Fri 30 May 2008
As many people know, Randall Grahm, the canny proprietor of Bonny Doon Vineyard, is committed to listing the ingredients of all of his wines on the back labels, starting with the vintage of 2007. One would assume that this would be a simple proposition; the ingredient of wine is grapes. In fact, the wines from Heller Estate say exactly this on the back labels, as in: “Ingredients: 100% organic malbec grapes.” There you go.
But matters are never so easy for Grahm. Here, for example, is the ingredients list for the recently released Bonny Doon Vin Gris de Cigare 2007 “Pink Wine of the Earth” (How’s that for an appellation?): “47% grenache, 27% cinsault, 14% syrah, 7% grenache blanc, 5% roussanne grapes, tartaric acid, sulfur dioxide, pectinase.”
In the interest of complete transparency, Grahm goes farther, deeper: “In the winemaking process the following were utilized: Yeast hulls, bentonite, yeast nutrients, French oak barrels, untoasted oak chips, organic skim milk, copper sulfite.”
By this time, Mr. & Mrs. John Q. Wine-Drinker, standing in the retail shop trying to decided what wine to take home and drink with a ham sandwich, puts this bottle back on the shelf, muttering, “I’ll take my rosé without the skim milk, organic or not, thank you very much.”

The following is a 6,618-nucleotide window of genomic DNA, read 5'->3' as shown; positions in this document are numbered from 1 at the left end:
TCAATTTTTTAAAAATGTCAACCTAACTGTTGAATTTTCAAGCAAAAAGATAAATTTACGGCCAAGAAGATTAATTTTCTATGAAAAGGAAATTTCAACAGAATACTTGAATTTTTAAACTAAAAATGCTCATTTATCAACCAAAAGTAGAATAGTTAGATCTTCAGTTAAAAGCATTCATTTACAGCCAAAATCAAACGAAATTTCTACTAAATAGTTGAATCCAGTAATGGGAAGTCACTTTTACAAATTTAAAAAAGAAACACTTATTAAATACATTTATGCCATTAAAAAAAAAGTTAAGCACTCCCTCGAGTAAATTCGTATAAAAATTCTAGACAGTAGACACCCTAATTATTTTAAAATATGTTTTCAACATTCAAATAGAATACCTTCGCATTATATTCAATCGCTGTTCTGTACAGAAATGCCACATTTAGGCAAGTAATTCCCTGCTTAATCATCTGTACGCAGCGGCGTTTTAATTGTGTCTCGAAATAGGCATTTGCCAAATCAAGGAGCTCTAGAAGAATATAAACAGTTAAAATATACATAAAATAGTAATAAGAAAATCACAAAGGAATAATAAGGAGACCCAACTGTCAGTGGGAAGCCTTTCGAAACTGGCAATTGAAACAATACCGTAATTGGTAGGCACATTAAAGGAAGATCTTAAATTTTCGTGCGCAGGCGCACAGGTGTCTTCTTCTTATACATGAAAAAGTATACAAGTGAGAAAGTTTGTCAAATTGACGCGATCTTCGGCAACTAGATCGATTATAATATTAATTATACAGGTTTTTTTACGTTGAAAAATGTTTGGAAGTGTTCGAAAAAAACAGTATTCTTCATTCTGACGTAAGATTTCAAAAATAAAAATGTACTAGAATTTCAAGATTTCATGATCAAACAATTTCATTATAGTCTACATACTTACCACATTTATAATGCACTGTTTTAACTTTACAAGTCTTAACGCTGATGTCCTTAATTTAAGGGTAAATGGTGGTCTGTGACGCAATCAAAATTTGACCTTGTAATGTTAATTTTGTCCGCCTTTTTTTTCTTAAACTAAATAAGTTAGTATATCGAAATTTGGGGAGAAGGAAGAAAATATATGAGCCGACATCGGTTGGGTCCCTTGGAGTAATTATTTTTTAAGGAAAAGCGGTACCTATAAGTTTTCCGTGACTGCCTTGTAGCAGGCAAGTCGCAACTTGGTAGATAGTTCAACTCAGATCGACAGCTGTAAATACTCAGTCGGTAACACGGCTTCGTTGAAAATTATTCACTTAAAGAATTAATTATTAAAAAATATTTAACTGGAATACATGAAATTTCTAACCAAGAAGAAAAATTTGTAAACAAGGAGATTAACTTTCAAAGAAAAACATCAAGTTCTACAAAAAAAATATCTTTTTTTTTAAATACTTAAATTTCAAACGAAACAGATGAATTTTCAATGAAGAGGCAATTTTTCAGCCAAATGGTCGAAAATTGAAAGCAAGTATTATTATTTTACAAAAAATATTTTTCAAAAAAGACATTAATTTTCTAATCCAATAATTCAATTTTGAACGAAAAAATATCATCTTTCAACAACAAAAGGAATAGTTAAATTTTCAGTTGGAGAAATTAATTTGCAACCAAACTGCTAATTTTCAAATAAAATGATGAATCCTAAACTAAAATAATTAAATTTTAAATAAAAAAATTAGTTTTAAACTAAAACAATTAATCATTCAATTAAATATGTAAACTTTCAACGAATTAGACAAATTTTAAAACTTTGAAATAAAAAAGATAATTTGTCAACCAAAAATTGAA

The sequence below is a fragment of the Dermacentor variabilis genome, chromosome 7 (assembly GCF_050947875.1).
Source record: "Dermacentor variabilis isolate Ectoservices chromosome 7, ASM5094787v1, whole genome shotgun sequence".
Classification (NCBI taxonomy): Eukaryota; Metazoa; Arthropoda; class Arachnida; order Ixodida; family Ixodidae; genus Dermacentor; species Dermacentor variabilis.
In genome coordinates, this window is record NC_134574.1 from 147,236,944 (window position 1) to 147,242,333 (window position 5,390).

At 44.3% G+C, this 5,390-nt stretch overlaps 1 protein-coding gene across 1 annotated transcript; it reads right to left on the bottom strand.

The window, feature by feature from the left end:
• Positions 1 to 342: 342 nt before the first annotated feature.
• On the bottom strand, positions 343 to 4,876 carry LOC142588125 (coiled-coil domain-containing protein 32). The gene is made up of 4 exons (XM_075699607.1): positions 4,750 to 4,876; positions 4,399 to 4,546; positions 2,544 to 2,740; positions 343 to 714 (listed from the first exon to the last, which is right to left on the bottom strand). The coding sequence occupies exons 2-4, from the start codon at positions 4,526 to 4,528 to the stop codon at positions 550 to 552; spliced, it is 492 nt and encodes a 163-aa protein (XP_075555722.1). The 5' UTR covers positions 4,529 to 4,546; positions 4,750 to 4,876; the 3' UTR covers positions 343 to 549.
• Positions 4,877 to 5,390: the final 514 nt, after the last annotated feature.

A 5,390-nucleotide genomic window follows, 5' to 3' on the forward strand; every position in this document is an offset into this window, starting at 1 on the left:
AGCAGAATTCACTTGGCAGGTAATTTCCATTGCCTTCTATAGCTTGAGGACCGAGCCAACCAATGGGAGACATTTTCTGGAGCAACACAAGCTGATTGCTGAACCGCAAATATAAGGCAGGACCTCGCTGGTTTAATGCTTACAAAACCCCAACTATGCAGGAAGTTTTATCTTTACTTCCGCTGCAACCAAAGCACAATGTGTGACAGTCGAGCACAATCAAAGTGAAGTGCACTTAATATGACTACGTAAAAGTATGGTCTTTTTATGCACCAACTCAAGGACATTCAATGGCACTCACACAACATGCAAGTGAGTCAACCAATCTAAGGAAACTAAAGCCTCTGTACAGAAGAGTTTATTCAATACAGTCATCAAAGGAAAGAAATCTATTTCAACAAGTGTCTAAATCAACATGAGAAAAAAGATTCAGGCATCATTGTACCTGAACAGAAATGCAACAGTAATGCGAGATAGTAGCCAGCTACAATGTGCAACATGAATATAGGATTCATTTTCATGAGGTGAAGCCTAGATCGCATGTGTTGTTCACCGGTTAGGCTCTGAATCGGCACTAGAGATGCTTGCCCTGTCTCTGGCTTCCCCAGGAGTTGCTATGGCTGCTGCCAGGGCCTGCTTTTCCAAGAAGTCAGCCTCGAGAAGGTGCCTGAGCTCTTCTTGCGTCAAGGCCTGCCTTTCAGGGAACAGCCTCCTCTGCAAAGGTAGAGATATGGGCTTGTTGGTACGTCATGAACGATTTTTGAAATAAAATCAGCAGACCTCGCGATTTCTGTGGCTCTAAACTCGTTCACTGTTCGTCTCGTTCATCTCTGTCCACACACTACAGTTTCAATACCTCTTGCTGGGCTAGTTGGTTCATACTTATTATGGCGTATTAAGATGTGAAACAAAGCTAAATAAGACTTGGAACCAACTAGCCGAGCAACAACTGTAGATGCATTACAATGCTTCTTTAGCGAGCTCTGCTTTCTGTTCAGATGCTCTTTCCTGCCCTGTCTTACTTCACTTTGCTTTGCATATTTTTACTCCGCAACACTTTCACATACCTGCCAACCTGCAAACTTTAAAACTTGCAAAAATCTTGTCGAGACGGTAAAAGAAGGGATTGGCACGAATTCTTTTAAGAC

It seems to me, in other words, that this is an instance in which complete transparency could backfire. How much do people actually need to know about how wine is made, when they just, you know, want a glass of wine with lunch?
Now it’s true that these constituents are traditional and harmless in winemaking, though some people are allergic to sulfur. Most of them are used to clarify the wine and “fine” it, as the term is for drawing particles to the bottom of the tank or cask to get rid of them. That’s the case with bentonite and skim milk, which is used in the form of casein. None of these elements is left in the wine when it is bottled. Pectinase is used to settle grape solids in the must, before the wine is sent to tanks or casks. Who, I ask, really needs this technical knowledge? Whose pleasure is increased thus?
On the other hand, the Bonny Doon Vin Gris de Cigare 2007 is a delightful rosé. Sporting an entrancing ruddy watermelon color, the wine offers beguiling notes of melon, strawberry and plump. ripe peach with a hint of tart cranberry. Flavors are consistent with the bouquet, adding, though, strains of darker and slightly spicy raspberry. The wine is crisp and lively, just off-dry, with a dry, bracing finish that brings in a bit of dried herbs, a layer of chalk-like minerals. We drank this at home with salmon tacos. Thoroughly charming and delicious. Very good+ and Good Value at about $15, though I have seen it on the Internet for $12.
Closed with a screw-cap, as all wines from Bonny Doon are. Production is 7,800 cases.